New York

Eric Bogosian

The Public Theater

For the last several years Eric Bogosian has presented two solo performances, Men Inside and Voices of America, in casual performance spaces like Inroads, P.S. 122, Club 57, and Franklin Furnace. Throughout July he performed the two as a twin bill every Thursday in the more formally theatrical space of the Public Theater’s Martinson Hall, and, as with most nontraditional performance, the import of his work shifted along with its context. These partly improvised, constantly re-ordered collections of short “bits” appeared more polished and sometimes more provocative than the downtown—Saturday Night Live revue sketches they had resembled, but they also weighed in as not-too-substantial theater, with their string-of-beads form and uncommitted point of view. Bogosian’s characters, like those of the media-conscious, image-mongering Hallwalls group (with some of whom Bogosian has worked), are smartly selected and executed with finesse; finally, however, his case studies don’t tell you much beyond what they show, and this emotional opacity (or muteness) dulls the many points made by his accomplished portrayals of stock figures and cliché situations.

Men Inside is a collection of some dozen-plus male roles sketched out by Bogosian as if the skits were commercials for the characters and scenes. Dressed throughout in street clothes and using virtually no props except for an occasional recorded-music number, Bogosian races through his portrait gallery like a sidewalk cartoonist; no “bit” is much longer than five minutes, and most last for only two or three. The range of characters is deliberately eclectic: carny barker, lounge-lizard host, male stripper, Brooklyn street punk, wino, redneck, Italian father, preacher. Bogosian is adept at mimicking the surface physical and vocal qualities of each figure, and the speeches he writes are monologue verité— perfect in their accents, rhythm, and vocabulary. What’s missing is the emotional subtext, the stance of Bogosian the performer vis-à-vis Bogosian the character of the moment, which would make what are really basic acting-class exercises into a true show and tell about male identities. As is, Men Inside has no overall formal scheme, nor does it exhibit a psychological stance, so its spiels remain only simulacra of both the original models the performance impressively duplicates and the masculine truths it attempts to expose.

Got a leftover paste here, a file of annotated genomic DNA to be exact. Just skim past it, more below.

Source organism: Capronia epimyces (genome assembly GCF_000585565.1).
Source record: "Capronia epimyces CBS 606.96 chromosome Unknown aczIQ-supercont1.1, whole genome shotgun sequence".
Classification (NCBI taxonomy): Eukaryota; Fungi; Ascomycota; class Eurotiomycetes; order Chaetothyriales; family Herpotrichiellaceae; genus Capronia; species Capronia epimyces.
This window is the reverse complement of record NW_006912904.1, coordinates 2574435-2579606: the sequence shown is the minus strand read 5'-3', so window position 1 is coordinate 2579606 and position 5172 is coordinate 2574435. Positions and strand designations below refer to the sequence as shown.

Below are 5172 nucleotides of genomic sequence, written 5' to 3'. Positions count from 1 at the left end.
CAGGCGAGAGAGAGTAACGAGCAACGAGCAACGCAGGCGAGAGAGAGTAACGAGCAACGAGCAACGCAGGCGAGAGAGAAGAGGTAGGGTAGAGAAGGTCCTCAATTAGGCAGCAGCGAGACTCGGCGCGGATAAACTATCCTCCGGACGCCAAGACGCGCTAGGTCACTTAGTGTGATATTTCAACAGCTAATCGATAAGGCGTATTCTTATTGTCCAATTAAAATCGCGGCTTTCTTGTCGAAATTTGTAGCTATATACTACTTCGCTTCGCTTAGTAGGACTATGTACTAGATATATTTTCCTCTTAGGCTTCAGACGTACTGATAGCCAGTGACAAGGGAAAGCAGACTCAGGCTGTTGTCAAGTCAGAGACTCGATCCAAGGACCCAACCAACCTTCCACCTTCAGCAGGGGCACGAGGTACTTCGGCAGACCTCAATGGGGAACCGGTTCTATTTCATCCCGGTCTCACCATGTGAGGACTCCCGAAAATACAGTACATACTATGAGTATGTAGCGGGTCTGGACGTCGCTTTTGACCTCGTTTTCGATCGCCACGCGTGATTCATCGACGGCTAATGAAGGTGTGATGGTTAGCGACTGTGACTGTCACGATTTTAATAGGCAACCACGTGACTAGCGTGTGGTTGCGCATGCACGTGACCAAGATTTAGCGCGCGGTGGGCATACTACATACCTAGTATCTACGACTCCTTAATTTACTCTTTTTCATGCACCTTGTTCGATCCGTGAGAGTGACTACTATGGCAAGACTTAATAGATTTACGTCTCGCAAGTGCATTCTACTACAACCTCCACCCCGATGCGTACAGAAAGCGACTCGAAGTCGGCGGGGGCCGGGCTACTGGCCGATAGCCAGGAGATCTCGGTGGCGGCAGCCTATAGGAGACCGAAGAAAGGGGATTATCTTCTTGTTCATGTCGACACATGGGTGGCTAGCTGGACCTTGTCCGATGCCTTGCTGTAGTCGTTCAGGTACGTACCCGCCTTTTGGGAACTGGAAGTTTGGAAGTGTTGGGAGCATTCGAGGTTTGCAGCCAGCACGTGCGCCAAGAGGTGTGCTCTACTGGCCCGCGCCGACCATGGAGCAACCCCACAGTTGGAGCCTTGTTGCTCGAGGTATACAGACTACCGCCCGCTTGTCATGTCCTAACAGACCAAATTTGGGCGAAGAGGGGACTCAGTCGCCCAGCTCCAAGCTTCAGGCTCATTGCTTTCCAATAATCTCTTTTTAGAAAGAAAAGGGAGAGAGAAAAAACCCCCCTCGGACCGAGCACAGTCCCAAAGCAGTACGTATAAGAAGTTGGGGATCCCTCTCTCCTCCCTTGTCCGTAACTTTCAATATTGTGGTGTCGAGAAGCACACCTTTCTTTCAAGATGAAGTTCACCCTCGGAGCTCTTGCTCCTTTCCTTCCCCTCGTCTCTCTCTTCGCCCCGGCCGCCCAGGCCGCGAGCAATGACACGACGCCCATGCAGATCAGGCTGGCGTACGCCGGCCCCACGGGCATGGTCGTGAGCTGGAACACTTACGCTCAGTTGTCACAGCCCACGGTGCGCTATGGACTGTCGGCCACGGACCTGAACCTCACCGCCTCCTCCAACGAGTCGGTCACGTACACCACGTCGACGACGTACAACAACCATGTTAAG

Voices of America is a more limited display of Bogosian’s skilled mimicry, but because it’s a parody of already self-parodying forms—radio and TV forms—it’s more purely fun and less worrying in its affectless surfaces than Men Inside. Again Bogosian sets up some stock targets: lots of commercials (Crazy Eddie, TV record offers, Join-the-Army ads) with swipes along the way at cheerful disaster newscasters, ranting evangelists, Rod Serling, and new-wave disc jockeys. These takes are relentlessly funny, but they’re supposed to be—does anyone outside of an ad agency seriously think about a commercial? Here surface is all, and Bogosian’s vocal changes, his rapid-fire delivery and breakneck pacing, and the sheer aware energy with which he throws himself into the media mélange create hilarious audio-portraits which are as good as TV comedy gets, and that’s good.

John Howell